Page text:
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Survey demonstrates sales pressure is rife in NZ banks


600-strong union survey demonstrates sales pressure is rife in New Zealand banks

A recent survey of over 600 union members working at ANZ, BNZ and Westpac demonstrates that sales culture is rife in the New Zealand banking sector.

87% of respondents reported feeling pressure to sell financial products; and 92% feel the same or more pressure to sell financial products now than they did a year ago (50% more; 42% the same).

FIRST Union National Organiser for the Finance, Stephen Parry, says that these results are no surprise: “FIRST Union has been raising the issue of sales targets and sales pressure with the Banks for years, but we’ve been knocking on a closed door. It is only in the wake of ongoing scandal in the Australian financial sector that the Banks and the regulators have started to take notice.”

“Frontline bank workers are under enormous pressure to sell financial products to consumers. If they do not meet their sales, they risk facing disciplinary action for what the banks call ‘poor performance’, and can ultimately lose their jobs. Stress arising from sales pressure is the most consistent complaint we as a Union receive from our members.

“Sales targets and sales pressure in the Banks is bad for the public as well as for workers. Consumers should feel confident when they approach a Bank that their interests will be put first. This is not possible where Bank workers are under pressure to sell as much product as possible.”

Parry says that the Union has tried for years to address the problems of sales targets and sales pressure through collective bargaining. While the release of the Sedgwick Report in Australia last year an independent investigation commissioned by the Australian Bankers Association to blunt calls for a Royal Commission saw some New Zealand Banks begin to engage on the issue of sales targets, their efforts have been half-hearted and ultimately not effective. This is reflected by the fact that 92% of survey respondents report feeling the same or more pressure to sell financial products than they did a year ago.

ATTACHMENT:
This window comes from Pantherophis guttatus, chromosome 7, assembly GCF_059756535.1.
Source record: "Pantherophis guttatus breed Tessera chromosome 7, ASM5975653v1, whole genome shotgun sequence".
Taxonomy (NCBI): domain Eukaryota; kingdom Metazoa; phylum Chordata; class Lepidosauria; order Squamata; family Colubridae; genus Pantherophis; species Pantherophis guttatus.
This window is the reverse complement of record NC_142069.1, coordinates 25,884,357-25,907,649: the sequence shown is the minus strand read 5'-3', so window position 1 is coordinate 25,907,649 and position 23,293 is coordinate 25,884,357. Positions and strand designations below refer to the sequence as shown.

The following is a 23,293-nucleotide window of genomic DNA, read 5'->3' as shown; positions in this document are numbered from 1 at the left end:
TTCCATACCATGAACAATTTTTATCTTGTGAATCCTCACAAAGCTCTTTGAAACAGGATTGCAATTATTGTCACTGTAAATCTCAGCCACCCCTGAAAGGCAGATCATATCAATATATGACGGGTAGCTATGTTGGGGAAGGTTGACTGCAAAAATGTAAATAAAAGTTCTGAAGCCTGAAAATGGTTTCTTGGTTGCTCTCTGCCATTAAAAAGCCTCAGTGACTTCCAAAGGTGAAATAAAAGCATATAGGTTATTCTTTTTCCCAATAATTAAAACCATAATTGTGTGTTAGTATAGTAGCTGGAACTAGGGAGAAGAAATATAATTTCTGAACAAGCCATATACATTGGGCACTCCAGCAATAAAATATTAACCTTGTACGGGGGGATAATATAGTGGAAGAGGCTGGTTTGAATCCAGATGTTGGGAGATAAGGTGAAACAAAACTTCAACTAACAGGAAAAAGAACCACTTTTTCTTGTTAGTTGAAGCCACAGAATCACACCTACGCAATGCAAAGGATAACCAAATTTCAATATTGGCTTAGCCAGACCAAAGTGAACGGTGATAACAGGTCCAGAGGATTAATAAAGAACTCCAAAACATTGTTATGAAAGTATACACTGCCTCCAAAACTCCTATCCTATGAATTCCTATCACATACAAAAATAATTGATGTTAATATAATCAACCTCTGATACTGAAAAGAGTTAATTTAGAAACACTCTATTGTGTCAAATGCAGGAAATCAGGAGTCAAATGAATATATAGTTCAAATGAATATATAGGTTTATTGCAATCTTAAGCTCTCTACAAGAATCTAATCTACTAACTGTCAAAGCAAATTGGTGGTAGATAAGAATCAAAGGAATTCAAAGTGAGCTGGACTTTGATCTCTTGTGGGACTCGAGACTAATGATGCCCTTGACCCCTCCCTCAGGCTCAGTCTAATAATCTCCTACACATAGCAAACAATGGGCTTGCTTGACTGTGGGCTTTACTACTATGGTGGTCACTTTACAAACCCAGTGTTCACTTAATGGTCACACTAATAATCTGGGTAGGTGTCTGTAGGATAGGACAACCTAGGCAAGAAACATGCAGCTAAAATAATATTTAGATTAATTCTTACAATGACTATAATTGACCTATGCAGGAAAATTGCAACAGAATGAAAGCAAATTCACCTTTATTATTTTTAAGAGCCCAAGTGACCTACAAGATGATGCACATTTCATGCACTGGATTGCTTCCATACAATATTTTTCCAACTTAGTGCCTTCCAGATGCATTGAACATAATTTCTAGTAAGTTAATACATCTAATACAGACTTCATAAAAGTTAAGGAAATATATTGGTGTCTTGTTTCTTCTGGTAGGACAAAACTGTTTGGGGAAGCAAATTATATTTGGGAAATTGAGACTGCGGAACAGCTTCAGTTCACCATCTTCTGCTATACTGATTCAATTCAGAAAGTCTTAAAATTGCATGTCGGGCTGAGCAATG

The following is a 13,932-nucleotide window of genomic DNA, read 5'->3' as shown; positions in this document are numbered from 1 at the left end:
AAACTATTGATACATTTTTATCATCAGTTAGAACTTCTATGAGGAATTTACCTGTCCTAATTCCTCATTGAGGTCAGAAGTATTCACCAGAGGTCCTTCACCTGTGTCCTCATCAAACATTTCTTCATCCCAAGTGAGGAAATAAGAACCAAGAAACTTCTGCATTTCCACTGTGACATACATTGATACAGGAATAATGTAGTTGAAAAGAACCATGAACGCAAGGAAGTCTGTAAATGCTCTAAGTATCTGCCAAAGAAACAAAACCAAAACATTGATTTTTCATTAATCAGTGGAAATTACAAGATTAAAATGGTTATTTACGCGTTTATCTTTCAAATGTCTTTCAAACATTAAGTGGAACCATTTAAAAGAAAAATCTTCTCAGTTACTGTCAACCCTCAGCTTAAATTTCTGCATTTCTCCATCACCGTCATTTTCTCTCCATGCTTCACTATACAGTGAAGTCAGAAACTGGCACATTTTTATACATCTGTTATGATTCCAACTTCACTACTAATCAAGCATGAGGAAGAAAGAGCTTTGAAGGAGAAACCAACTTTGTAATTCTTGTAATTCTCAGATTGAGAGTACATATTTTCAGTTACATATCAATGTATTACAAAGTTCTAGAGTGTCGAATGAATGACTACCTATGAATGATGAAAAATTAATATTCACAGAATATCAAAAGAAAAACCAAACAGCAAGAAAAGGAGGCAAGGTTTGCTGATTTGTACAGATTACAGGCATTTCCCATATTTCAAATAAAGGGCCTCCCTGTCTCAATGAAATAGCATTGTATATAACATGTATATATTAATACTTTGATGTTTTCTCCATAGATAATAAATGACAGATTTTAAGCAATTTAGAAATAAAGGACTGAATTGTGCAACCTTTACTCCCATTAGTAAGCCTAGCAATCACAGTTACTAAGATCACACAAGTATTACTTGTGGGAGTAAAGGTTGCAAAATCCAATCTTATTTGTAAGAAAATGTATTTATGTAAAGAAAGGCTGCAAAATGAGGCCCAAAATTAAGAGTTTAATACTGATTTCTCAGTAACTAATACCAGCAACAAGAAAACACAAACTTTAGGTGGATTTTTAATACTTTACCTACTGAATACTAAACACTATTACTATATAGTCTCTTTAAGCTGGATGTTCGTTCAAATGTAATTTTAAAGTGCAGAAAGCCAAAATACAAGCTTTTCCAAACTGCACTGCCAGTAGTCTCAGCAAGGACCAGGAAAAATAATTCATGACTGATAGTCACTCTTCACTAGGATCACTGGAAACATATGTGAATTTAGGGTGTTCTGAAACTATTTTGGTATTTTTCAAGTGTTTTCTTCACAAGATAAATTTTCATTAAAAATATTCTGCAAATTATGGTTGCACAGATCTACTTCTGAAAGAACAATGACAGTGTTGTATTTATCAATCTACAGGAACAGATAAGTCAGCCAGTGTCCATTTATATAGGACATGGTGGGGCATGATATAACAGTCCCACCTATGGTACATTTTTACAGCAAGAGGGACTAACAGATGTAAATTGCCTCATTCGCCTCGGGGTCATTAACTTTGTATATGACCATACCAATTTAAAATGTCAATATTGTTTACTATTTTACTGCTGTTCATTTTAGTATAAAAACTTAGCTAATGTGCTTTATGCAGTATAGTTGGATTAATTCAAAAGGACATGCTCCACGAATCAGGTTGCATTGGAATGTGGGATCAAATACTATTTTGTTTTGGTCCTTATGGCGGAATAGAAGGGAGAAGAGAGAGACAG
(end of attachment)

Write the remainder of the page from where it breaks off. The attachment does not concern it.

He says a transparent and thorough public enquiry is required to remedy the systematic misconduct from Australian banks operating in New Zealand.

“The Union’s experience dealing with the Banks about sales targets and sales pressure demonstrates that nothing will change without public pressure and the regulators getting involved. We welcome the Financial Services Conduct and Culture Review currently being undertaken by FMA, but also call for a full public enquiry to ensure that the voices of consumers and Bank workers are heard.”

Survey data

The Union surveyed 612 members from ANZ (179), BNZ (201), and Westpac (232) asking:

• Do you feel pressure to sell financial products?

• Do you feel more, less or the same pressure to sell financial products now than you did a year ago?

Overall, 87% of respondents reported feeling pressure to sell financial products; 92% feel the same or more pressure to sell financial products than they did a year ago (50% more; 42% the same).

The responses by Bank were as follows:

BankQ1Q2
ANZYes – 82%

No – 18%

More – 45%

Same – 45%

Less – 10%

BNZYes – 93%

No – 7%

More – 64%

Same – 32%

Less – 4%

WestpacYes – 89%

No – 11%

More – 40%

Same – 50%

Less – 10%

NB the above stats all exclude responses of “N/A”, i.e. workers in non-customer facing roles (approx. 20% of survey sample).

ENDS


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